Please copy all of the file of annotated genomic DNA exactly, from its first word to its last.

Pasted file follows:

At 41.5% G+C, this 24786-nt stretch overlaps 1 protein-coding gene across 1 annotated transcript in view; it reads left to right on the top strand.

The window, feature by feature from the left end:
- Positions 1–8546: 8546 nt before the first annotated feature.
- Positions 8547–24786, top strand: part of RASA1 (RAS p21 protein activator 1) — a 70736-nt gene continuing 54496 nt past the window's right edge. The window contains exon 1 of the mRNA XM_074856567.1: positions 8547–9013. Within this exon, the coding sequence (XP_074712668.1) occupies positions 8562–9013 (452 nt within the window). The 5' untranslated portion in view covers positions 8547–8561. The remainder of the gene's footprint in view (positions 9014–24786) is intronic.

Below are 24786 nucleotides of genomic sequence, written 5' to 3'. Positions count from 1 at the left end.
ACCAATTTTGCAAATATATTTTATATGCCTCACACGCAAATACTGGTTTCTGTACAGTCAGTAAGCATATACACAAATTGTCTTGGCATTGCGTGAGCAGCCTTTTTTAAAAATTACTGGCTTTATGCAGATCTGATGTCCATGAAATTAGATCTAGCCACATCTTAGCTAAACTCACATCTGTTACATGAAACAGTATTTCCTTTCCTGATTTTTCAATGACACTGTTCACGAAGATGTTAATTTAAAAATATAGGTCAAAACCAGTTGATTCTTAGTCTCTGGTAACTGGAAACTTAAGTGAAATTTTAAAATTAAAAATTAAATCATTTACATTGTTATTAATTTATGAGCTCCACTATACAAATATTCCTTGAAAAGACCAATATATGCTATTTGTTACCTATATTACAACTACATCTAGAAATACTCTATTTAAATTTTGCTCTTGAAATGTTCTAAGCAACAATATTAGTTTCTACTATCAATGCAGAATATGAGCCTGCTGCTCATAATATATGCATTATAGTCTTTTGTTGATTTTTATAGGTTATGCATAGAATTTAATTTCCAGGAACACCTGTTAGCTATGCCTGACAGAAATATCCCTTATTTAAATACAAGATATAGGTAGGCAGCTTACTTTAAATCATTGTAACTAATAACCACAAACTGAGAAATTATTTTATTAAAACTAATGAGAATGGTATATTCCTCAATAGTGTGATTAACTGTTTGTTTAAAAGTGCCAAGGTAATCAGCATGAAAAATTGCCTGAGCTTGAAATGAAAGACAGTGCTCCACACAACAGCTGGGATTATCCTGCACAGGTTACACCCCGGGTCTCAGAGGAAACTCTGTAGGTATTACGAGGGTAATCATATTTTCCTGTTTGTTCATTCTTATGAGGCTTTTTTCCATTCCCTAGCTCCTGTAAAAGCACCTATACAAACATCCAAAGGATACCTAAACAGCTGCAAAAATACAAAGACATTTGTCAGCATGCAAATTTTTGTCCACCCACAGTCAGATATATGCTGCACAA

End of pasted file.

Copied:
At 41.5% G+C, this 24786-nt stretch overlaps 1 protein-coding gene across 1 annotated transcript in view; it reads left to right on the top strand.

The window, feature by feature from the left end:
- Positions 1–8546: 8546 nt before the first annotated feature.
- Positions 8547–24786, top strand: part of RASA1 (RAS p21 protein activator 1) — a 70736-nt gene continuing 54496 nt past the window's right edge. The window contains exon 1 of the mRNA XM_074856567.1: positions 8547–9013. Within this exon, the coding sequence (XP_074712668.1) occupies positions 8562–9013 (452 nt within the window). The 5' untranslated portion in view covers positions 8547–8561. The remainder of the gene's footprint in view (positions 9014–24786) is intronic.

Below are 24786 nucleotides of genomic sequence, written 5' to 3'. Positions count from 1 at the left end.
ACCAATTTTGCAAATATATTTTATATGCCTCACACGCAAATACTGGTTTCTGTACAGTCAGTAAGCATATACACAAATTGTCTTGGCATTGCGTGAGCAGCCTTTTTTAAAAATTACTGGCTTTATGCAGATCTGATGTCCATGAAATTAGATCTAGCCACATCTTAGCTAAACTCACATCTGTTACATGAAACAGTATTTCCTTTCCTGATTTTTCAATGACACTGTTCACGAAGATGTTAATTTAAAAATATAGGTCAAAACCAGTTGATTCTTAGTCTCTGGTAACTGGAAACTTAAGTGAAATTTTAAAATTAAAAATTAAATCATTTACATTGTTATTAATTTATGAGCTCCACTATACAAATATTCCTTGAAAAGACCAATATATGCTATTTGTTACCTATATTACAACTACATCTAGAAATACTCTATTTAAATTTTGCTCTTGAAATGTTCTAAGCAACAATATTAGTTTCTACTATCAATGCAGAATATGAGCCTGCTGCTCATAATATATGCATTATAGTCTTTTGTTGATTTTTATAGGTTATGCATAGAATTTAATTTCCAGGAACACCTGTTAGCTATGCCTGACAGAAATATCCCTTATTTAAATACAAGATATAGGTAGGCAGCTTACTTTAAATCATTGTAACTAATAACCACAAACTGAGAAATTATTTTATTAAAACTAATGAGAATGGTATATTCCTCAATAGTGTGATTAACTGTTTGTTTAAAAGTGCCAAGGTAATCAGCATGAAAAATTGCCTGAGCTTGAAATGAAAGACAGTGCTCCACACAACAGCTGGGATTATCCTGCACAGGTTACACCCCGGGTCTCAGAGGAAACTCTGTAGGTATTACGAGGGTAATCATATTTTCCTGTTTGTTCATTCTTATGAGGCTTTTTTCCATTCCCTAGCTCCTGTAAAAGCACCTATACAAACATCCAAAGGATACCTAAACAGCTGCAAAAATACAAAGACATTTGTCAGCATGCAAATTTTTGTCCACCCACAGTCAGATATATGCTGCACAA